Memorials of the Tower of London

De Ros, William Lennox






THE valuable and extensive collection of armour in the Tower, is an object of deserved admiration and interest to visitors but according to the judgment of antiquaries and persons conversant with the subject, it is beginning to require a fresh inspection and arrangement, similar to that made by the late Dr. Meyrick, about twenty-eight years ago, under the direction of the Duke of Wellington, when Constable of the Tower. In the mean time, however, it is attended to and cleaned with much care; and, if some confusion of the detail has arisen since Dr. Meyrick's inspection, there is no doubt it may at any time be rectified, at little pains and expense. Still it is a subject of reasonable regret, that in so large and fine a collection, any moderate outlay should be spared to classify and to arrange the armour, in a manner suitable to a great national collection of such value and interest.

It would be out of place here to introduce even an abstract of the very long published Catalogue of the Tower Armoury, but it may be mentioned that among other remarkable suits of armour, there is a very handsome one, complete both in the armament of


horse and man, which was presented by the Emperor Maximilian to Henry VIII., after their celebrated meeting at the siege of the town of Terouenne. The equipment of the horse is of the finest steel, engraved in every part with rich patterns, interspersed with representations of the martyrdom of several saints of the Romish Church. But the most curious is, a very elaborate delineation of a female, undergoing the terrible torture of the rack, and portraying every detail of the mechanism of that frightful engine. The Rack seems to have consisted of a strongly framed wooden trough, like a horse-trough, in which the sufferer was extended at full length; at each end of the trough was fitted a transverse cylinder, round which, in the fashion of a windlass, a stout rope was passed, after being secured to the wrists of the person under torture. This cylinder projected beyond the side of the trough, sufficiently to admit of the insertion of four wooden bars, into holes pierced through its diameter by which it could be powerfully turned, so as to tighten the rope, and produce a strain upon the sufferer's arms, so severe as not unfrequently to dislocate the shoulders.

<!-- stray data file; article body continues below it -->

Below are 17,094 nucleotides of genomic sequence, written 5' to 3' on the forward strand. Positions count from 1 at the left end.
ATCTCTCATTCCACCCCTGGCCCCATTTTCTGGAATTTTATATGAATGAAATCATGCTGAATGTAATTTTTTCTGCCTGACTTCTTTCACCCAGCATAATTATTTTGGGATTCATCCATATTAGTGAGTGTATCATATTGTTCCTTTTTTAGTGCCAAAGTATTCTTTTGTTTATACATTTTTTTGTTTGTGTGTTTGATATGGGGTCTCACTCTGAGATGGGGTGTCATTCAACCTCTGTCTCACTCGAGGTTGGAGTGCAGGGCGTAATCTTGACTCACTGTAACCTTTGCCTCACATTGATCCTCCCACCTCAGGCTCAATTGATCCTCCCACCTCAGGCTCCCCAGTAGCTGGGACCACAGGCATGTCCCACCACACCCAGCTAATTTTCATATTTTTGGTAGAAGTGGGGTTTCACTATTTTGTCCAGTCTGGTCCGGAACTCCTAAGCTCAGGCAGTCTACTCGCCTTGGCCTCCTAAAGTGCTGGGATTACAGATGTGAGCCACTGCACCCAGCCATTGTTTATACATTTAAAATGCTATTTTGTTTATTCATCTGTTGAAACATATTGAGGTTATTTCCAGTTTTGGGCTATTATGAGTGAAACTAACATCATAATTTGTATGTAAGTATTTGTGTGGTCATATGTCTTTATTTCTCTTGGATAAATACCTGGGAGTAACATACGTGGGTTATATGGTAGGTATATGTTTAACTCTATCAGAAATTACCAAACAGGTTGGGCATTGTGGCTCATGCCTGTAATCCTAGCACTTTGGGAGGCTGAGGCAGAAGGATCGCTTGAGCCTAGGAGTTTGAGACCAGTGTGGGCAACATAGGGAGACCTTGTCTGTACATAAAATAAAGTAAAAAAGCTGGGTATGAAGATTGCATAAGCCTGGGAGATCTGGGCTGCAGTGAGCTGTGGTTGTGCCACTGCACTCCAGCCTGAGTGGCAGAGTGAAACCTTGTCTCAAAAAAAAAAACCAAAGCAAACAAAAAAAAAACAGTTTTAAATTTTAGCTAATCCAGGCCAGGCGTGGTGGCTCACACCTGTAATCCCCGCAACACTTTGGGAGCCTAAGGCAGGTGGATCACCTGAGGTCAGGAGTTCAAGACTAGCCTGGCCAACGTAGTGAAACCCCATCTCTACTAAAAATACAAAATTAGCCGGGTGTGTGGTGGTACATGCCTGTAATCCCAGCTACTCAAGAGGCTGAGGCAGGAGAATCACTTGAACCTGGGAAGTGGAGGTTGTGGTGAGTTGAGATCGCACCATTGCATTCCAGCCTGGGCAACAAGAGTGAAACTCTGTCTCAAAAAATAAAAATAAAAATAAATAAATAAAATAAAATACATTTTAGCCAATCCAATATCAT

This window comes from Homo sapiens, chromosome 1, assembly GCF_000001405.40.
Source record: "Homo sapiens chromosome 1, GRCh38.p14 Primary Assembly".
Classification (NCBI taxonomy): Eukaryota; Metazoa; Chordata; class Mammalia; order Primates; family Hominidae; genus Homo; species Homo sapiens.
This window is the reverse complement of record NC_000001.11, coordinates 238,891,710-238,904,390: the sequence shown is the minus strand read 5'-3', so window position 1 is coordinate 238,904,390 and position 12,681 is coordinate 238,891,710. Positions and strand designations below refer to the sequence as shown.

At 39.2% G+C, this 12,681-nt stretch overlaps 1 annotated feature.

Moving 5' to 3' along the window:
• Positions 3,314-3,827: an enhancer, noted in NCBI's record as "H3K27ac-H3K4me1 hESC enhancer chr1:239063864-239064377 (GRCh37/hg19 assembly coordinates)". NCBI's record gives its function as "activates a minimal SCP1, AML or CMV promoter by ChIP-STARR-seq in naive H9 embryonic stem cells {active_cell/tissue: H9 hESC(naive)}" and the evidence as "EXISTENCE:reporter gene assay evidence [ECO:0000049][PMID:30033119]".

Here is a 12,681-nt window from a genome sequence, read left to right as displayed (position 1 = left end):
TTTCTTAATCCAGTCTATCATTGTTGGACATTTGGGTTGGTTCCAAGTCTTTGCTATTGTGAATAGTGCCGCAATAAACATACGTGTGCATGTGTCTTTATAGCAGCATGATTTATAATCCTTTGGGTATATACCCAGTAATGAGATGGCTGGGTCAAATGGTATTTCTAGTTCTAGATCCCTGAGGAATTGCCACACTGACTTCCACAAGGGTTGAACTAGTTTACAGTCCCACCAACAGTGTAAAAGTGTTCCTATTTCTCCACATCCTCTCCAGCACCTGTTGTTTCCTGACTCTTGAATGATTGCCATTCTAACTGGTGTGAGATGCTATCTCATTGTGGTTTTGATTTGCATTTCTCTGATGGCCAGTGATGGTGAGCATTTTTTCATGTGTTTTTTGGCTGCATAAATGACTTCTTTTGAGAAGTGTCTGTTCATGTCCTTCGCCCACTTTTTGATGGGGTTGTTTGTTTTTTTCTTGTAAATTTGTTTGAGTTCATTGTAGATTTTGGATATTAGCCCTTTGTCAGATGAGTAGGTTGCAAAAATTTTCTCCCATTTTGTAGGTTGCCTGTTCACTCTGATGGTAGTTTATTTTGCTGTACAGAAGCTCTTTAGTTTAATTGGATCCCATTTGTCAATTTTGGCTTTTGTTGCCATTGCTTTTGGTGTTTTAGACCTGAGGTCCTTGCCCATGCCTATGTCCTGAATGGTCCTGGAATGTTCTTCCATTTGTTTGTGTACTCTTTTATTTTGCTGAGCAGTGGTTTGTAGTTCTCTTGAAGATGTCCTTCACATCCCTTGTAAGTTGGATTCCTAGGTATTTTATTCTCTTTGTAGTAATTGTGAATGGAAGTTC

A similar windlass at the other end of the trough produced a fearful strain upon the joints of the knees and hips; so that it is hardly possible to conceive a more universal distension and agony to the whole human frame than this infernal engine must have caused. The expression of the female's countenance, though a mere outline, conveys a most painful impression, while the deliberate coolness with which the operator at the windlass is forcing round the bars which he grasps, conveys


a frightful idea of the indifference produced by habit to the performance of so barbarous an office.

An instance of this indifference occurred at the torture of the unfortunate Anne Askew, who was accused of denying the real presence in the administration of the sacrament.

The mock ceremony of her trial took place in Guildhall, where, after repeated exhortations to confess the error of her belief, she was, by Henry VIII.'s own order, twice placed on the rack. The first time, she was lifted off, after repeatedly fainting under her sufferings. The second time no such mercy was shown, and when Sir Anthony Knyvett, the Lieutenant of the Tower, unable to endure any longer the sight of the unhappy young lady's agonies, ordered the executioner to desist from turning the wheel, Wriothesly, the Chancellor, seized the bars, and recommenced the torture with his whole strength. On his complaining to the King afterwards of Knyvett's leniency, the latter only saved himself from the loss of his place, by begging pardon on his knees, for his praiseworthy act of humanity.